Michael Newdow: That’s a tough question. None of us know what is in their minds. I think that probably they were pretty intent on not answering this question at this time, especially being an election year. So I don’t think there probably would have been anything I could have done. One of the things that people spoke of was the fact that, since I was the party and because of the family law aspects that, you know, I was a loose cannon and that bringing in the family law would hurt me. And I did shy away from that, although I didn’t want to discuss it anyhow, because I didn’t think that was really a huge part of the case, but the Court did. So, I guess, in retrospect, I probably should have addressed that more. Especially Justice [Anthony] Kennedy, right at the beginning of the argument, said, well, you are making your daughter bear the brunt of this. And I remember when I got that question thinking about a billion things through my mind, and I have a number of answers now that I don’t know if they would have helped or hurt, but I didn’t answer it the way, a way I could have, at least. Mauro: But do you think the way the Court came out on it, was it really preordained in a sense? Newdow: To me it was. I mean, the facts of the case � my daughter lives with me 10 days a month. I’m a full dad. And she is told every day that I’m wrong with regard to my religious beliefs. That’s clearly a harm. And the Court didn’t say I didn’t have Article III standing. They just made this thing with this prudential standing saying because it involves family law, we’re not getting involved. It seems, you know, somewhat disingenuous. This case, you know, had nothing to do with the custody orders. No matter what they ruled, it had no effect either way as a result of the custody orders or as an effect on the custody orders. And yet they said for prudential reasons they are staying � shying away. So I think they were intent on not ruling. Mauro: Jay Sekulow, you filed a brief in the case against Mike Newdow. What are your thoughts on how it came out?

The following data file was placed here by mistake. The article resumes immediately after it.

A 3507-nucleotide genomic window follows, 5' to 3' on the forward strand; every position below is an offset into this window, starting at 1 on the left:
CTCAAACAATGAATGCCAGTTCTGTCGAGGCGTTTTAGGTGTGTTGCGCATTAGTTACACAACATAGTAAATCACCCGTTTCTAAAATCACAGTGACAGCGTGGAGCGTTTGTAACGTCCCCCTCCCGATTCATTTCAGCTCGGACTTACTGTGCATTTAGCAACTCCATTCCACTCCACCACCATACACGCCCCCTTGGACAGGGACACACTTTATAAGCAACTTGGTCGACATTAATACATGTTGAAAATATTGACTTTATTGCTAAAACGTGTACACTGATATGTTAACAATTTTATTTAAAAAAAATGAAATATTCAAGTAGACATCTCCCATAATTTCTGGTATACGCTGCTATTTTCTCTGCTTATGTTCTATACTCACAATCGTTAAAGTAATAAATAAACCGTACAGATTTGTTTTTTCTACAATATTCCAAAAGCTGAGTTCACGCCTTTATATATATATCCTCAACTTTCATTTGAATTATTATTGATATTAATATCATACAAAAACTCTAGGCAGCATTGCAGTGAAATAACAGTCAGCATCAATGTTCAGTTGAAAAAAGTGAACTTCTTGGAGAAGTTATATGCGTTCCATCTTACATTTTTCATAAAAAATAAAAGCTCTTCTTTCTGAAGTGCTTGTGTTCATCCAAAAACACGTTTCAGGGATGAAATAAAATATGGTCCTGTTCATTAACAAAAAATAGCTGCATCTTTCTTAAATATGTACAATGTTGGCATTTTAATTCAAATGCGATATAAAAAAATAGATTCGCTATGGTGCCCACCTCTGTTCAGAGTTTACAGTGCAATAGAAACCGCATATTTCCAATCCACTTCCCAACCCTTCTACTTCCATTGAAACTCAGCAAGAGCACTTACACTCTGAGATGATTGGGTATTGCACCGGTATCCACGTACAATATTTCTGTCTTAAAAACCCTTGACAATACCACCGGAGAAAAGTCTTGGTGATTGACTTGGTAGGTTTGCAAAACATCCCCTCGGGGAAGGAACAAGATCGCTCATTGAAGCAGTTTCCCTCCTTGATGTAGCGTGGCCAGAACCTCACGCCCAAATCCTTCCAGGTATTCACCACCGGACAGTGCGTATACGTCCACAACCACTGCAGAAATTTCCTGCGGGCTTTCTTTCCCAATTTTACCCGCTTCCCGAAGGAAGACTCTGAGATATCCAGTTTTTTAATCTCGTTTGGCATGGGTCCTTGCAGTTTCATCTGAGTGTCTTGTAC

Jay Sekulow: First, I think Michael did a great job in arguing it. I don’t think there is anything he could have � you always look back at every oral argument and say, well, if I would have said this. The fact is most of us that do oral arguments know that the oral argument is important. And I don’t want to say that it is not. But the briefing and the issues that go before it are really the bulk of the case. Michael and I suffered from the same problem this term with those cases. And that is, we both had victories with the 9th Circuit Court of Appeals, which is not something � that is not something that is usually successful. In fact, when [then Solicitor General] Ted Olson and I argued Josh Davey’s case, there were two cases decided the day of our argument. Of course, the Court gives us summaries at the beginning of the session that day. They were both out of the 9th Circuit and they were both reversed unanimously. So we were zero and 18 going in. Mauro: And in your case, Locke v. Davey, you went into it, except for the 9th Circuit factor, with a pretty good expectation that you would have a good shot at it. Why did you lose? [The Court ruled that Washington state could design its college scholarship program so as to prevent state funds from being used to train ministers.] Sekulow: Two reasons. I think when certiorari was granted in the case, since we had prevailed below, I assumed, quite frankly � we had an uphill battle at that point. I did not think the vote would be seven to two, however. I thought it was a five-to-four case with Justice [Sandra Day] O’Connor being the key vote. But interestingly, the weekend before the oral argument, or maybe it was a few days before the oral argument, I went back and listened to a lot of the free exercise cases � this was a free exercise case; it was not an establishment clause case. And in listening to a lot of those transcripts, reading the transcripts, listening to the tenor of the questions from the justices � the Court has not been overly receptive to the free exercise clause. And as soon as I got up to start, Justice O’Connor asked me a question which came up in a number of my moot courts, which wasn’t a difficult question. She said that this was a voucher case, but you are saying it is not a voucher case. And I tried to push her back a little bit on that to see what kind of read I got. I got a very hostile, curt response, quickly. My theory on the arguments is this. I have had arguments that have gone really well and have lost really significantly in the case. I have had arguments that haven’t gone particularly great and have won. The Court, I think on the religion cases, it is not easy for any side right now. They are hard. You can’t just peg it. There is not a clear line of jurisprudence there. Mauro: You also argued more successfully in the McConnell v. FEC case against a section of the McCain-Feingold campaign reform law that prohibited campaign donations from minors. It was the only major part of the law that was struck down on First Amendment grounds. Sekulow: There were a lot of questions in about 10 minutes. I think I had 24 or 27 questions. And I would have never thought that we would have won unanimously, because if you read the first 118 pages of the opinion [upholding the law] you would say, well, you lose, too. It is hard to judge. Mauro: Mike, what were your thoughts about Locke v. Davey? Newdow: I wasn’t wild about the chief justice’s opinion. I wouldn’t have gone that way. I think that it came out with the correct result, being somebody who believes that there should be strict separation of church and state. To me, it goes back to the memorial [and] remonstrance by Madison where they said � the whole issue was, can you fund a teacher of the Christian religion. And our Constitution is based on the idea that you can’t. DEBATING DUE PROCESS Mauro: Miguel, let’s talk about the terrorism cases, Rasul v. Bush, the Guantanamo Bay case, and Hamdi v. Rumsfeld and Rumsfeld v. Padilla, the enemy combatant cases. [In all three, the Court said the detainees were entitled to more due process than the government wanted to give them.] Do you see that there was much of a silver lining for the government, or was it as big a defeat for the executive branch as most people portrayed it?